This is not to say that his criticisms of national J Street are not accurate; I think many of them are. Daniel Levy is an especially problematic personality. But Peter Beinart is the J Street that supporters of Israel should welcome, and a figure that even those of us who disagree with him should be thankful is a part of the conversation. Rabbi Hecht wrote from a position of ignorance about Beinart and in his conflation of Beinart, Levy and everyone associated with J Street, he has helped to confirm part of Beinart’s thesis. And in doing that, he is alienating others. One word: chaval.

  • bervis

    I was at the event last night, and the charges leveled here are absurd. Hecht’s pretense that criticizing Israeli policies amounts to denying Israel’s fundamental right to exist, or attacking the foundations of democracy, smacks of ignorance of what Beinart spoke about. Last night was a rare coming together of pro-Israel students to talk about how to defend democracy in the only Jewish state on the planet.

    I do admire Israeli democracy. But that democracy is being challenged right now, not only by the radicals in Hamas and Hezbollah, but by serious looming internal threats. In fact, if we don’t get to a two-state solution soon, the very possibility of a Jewish and democratic state will be gone. American Jews have every right and every obligation to stand up in defense of those democratic values.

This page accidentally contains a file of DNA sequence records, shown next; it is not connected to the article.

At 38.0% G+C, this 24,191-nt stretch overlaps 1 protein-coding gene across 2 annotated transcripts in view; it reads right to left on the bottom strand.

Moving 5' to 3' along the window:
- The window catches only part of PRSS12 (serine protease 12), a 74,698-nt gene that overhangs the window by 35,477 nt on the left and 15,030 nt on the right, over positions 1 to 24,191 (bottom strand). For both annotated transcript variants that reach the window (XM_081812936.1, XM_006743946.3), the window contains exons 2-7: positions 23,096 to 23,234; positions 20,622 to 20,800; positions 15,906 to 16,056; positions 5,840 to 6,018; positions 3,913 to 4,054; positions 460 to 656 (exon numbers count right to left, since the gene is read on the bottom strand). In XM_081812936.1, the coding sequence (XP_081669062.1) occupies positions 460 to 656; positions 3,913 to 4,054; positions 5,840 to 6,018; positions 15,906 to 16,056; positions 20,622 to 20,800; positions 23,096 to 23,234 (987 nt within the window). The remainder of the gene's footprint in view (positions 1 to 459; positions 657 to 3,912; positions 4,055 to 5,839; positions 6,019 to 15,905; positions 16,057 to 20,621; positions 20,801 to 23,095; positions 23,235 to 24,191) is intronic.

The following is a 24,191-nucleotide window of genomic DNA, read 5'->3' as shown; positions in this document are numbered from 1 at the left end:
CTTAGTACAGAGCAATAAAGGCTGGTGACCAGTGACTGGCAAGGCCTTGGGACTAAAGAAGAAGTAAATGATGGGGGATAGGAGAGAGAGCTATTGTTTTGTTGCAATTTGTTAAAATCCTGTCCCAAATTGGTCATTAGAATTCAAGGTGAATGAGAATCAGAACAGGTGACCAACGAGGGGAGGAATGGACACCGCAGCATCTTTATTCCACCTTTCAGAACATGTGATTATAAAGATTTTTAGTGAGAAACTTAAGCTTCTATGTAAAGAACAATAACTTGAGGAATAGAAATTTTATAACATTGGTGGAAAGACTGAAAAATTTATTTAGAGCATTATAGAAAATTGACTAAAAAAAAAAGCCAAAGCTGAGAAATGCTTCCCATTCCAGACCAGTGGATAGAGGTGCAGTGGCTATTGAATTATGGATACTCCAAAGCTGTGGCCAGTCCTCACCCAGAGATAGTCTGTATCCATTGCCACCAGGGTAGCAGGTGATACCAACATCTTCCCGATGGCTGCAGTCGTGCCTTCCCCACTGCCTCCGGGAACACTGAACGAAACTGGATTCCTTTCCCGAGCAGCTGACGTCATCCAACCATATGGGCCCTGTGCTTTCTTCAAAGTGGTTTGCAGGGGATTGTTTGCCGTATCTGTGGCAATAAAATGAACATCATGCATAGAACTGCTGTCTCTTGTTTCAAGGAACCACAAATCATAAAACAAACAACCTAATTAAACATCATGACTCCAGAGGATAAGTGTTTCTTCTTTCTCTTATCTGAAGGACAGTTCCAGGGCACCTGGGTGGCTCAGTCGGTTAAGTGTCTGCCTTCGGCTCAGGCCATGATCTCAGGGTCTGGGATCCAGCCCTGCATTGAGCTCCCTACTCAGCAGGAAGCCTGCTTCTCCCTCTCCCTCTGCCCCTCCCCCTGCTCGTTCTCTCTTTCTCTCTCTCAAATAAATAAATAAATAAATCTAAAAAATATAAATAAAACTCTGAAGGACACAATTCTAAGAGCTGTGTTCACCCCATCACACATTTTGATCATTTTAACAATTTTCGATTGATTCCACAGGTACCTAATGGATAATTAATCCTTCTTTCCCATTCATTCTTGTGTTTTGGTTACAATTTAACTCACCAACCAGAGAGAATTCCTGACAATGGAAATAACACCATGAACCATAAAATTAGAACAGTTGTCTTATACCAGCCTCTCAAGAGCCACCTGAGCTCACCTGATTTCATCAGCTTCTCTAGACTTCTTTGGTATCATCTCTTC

• The Anti-Yale


    Lord Bertrand Russell’s last message to the world. Age 98: Chief Justice of the International War Court which he convened to try the United States for War Crimes. Verdict? Guilty.

  • Arafat

    Leaves one wondering who Russell did like:

    “Bolshevism combines the characteristics of the French Revolution with those of the rise of Islam…. Marx has taught that Communism is fatally predestined to come about; this produces a state of mind not unlike that of the early successors of Mahommet…. Among religions, Bolshevism is to be reckoned with Mohammedanism, rather than with Christianity and Buddhism. Christianity and Buddhism are primarily personal religions, with mystical doctrines and a love of contemplation. Mohammedanism and Bolshevism are practical, social, unspiritual, concerned to win the empire of this world.” —Bertrand Russell (1872-1970) Liberal icon